By 224, Ardašīr had extended his sway over Persis and beyond into Elymais (Ḵūzestān) and Kermān, forcing to submission many local kings and vassals of the Parthians (Ṭabarī, I, p. 815; Baḷʿamī, pp. 881ff.). The extent of his original realm cannot be determined precisely. During this first phase he was already flouting Parthian authority through administrative actions such as the foundation of new towns and probably the issue of coins (see details in Lukonin, op. cit.). The story of an exchange of letters between Ardašīr and the reigning Arsacid, Artabanus (Ardavān) V (told by Ṭabarī, I, pp. 817f.) and some other Oriental sources, e.g., Baḷʿamī, pp. 880f.) may be regarded as a literary or historiographical dramatization of the fact that Ardašīr was claiming the throne of all Iran. His prospect of success would have been less good if his pretensions had not concurred with a widespread mood of discontent with the Parthian régime and willingness to look favorably on the rebellion. His policy declarations and propaganda (cf. the letters to local kings cited in Ḥamza, p. 45), as well as his military victories, probably induced many individuals to stake their lot on the movement’s success (see also Ferdowsī, VII, pp. 130f.).
Overthrow of the Parthian empire (224), and subsequent expansion of Ardašīr’s realm. The decisive battle between the Parthians and the Sasanians was fought in the plain of Hormazǰān in Media on 28 April 224 (Nöldeke, Geschichte der Perser, p. 411). The year is confirmed by the evidence of the inscription of Šāpūr at Bīšāpūr (cf. Altheim-Stiehl in a forthcoming work on the Chronicle of Arbela, ed. by P. Kawerau). A detailed account of the battle was probably composed for the official history of the Sasanians, and if so, is likely to have been Ṭabarī’s ultimate source. An illustration of this account was carved by Ardašīr in a bas-relief at Fīrūzābād (see Ṭabarī, I, p. 818, Baḷʿamī, pp. 882ff.; Ṯaʿālebī, pp. 478ff.; Dīnavarī, p. 44; Ferdowsī, VII, pp. 134f.; Chronicle of Arbela, in A. Mingana, ed., Sources syriaques I, Leipzig, 1908, p. 29.8ff.; Acta Martyrum et Sanctorum Syriaca, ed. P. Bedjan, II, Paris, 1891, p. 128. On the bas-relief, see below).
While still on the battlefield, Ardašīr assumed the title Šāhānšāh (king of kings), and this marked his accession, and indeed, in the light of the most plausible interpretation of the bilingual inscription at Bīšāpūr, the “official” opening year of the Sasanian régime began in 223-224 A.D., i.e. the Sasanian calendar year starting with 27 September 223 and ending with 25 September 224 (R. Altheim-Stiehl, AMI, N.F. 11, 1978, pp. 113ff., and Boreas 5, 1982, pp. 152ff.). In other sources an official coronation of Ardašīr at Ctesiphon in 226 is mentioned in the context of an expedition to annex former Parthian territories in northwestern Iran and Upper Mesopotamia (see Taqizadeh and Henning, op. cit., and Lukonin, op. cit., for references and discussion).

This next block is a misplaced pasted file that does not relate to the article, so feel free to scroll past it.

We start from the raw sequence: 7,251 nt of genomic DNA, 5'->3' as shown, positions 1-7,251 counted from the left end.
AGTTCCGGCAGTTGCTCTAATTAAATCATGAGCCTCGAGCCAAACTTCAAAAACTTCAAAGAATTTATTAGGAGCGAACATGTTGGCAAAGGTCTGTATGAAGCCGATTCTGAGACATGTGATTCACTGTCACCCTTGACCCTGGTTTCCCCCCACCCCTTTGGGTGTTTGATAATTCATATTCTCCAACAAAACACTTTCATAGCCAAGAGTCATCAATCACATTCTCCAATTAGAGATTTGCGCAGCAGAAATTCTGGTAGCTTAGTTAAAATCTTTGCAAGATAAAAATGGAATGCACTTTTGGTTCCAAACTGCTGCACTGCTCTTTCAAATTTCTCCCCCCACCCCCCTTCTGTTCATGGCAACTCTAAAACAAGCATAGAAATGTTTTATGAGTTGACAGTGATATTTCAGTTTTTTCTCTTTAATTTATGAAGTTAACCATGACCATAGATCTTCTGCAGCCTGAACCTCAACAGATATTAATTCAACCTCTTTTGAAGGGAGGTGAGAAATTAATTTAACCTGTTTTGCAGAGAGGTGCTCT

In the campaign in the northwest of the Parthian empire, Ardašīr failed in an attempt to capture Hatra about 226-227 (Dio Cassius 80.3.2), just as two Roman emperors—Trajan (Dio Cassius 68.17ff.) and Septimius Severus (Dio Cassius 76.9ff.; Herodian 3.9)—had failed before him. He was also repulsed (in 227-228?) by the Arsacids of the collateral line reigning in Armenia, who were to give the Sasanians trouble for a long time (Dio Cassius 80.3.2-3). On the other hand Ardašīr was apparently able, in the following years, to take over the east of the Parthian empire and obtain the submission of numerous Parthian vassals, local magnates, and noble families (Lukonin, op. cit., chap. 2). The precise extent of the Sasanian empire can not be ascertained. It appears that the rulers of the Kūšān and of Turan in the east paid homage to Ardašīr and that the oasis of Marv (and presumably also Ḵᵛārazm) fell into his hand (Ṭabarī, I, p. 819; Yaʿqūbī, I, p. 179; Dīnavarī, p. 44; Nehāya, in Widengren, op. cit., p. 770. On the campaign see E. Herzfeld, Paikuli I, Berlin, 1924, pp. 37ff.; Widengren, op. cit., pp. 752ff.). In the southwest, the Sasanians succeeded in conquering the north Arabian coast (Baḥrayn) (Ṭabarī, I, p. 820; Dīnavarī, pp. 44f.; Nehāya,in Widengren, op. cit., p. 771; cf. R. N. Frye, “Bahrain under the Sasanians,” in Dilmun, ed. D. T. Potts, Berlin, 1983, pp. 167ff.). In the northwest, the old Roman-Parthian frontier probably at first marked the limit of Sasanian influence (Wiesehöfer, Klio 64, 1982, pp. 440ff. with literature). There can be no doubt that Ardašīr’s view of foreign relations was shaped by his ambition to resume “Achaemenid” policy and repeat its successes. As J. Wolsksi (in Aufstieg und Niedergang der römischen Welt, ed. H. Temporini and W. Haase, II/9, pt. 1, Berlin, 1976, pp. 195ff.) has rightly observed, the Sasanians were not the first to pursue a consciously Iranian policy and propagate a related political ideology (see below); the Arsacids had done the same before them. In both war and propaganda, however, Ardašīr and his heirs achieved better results.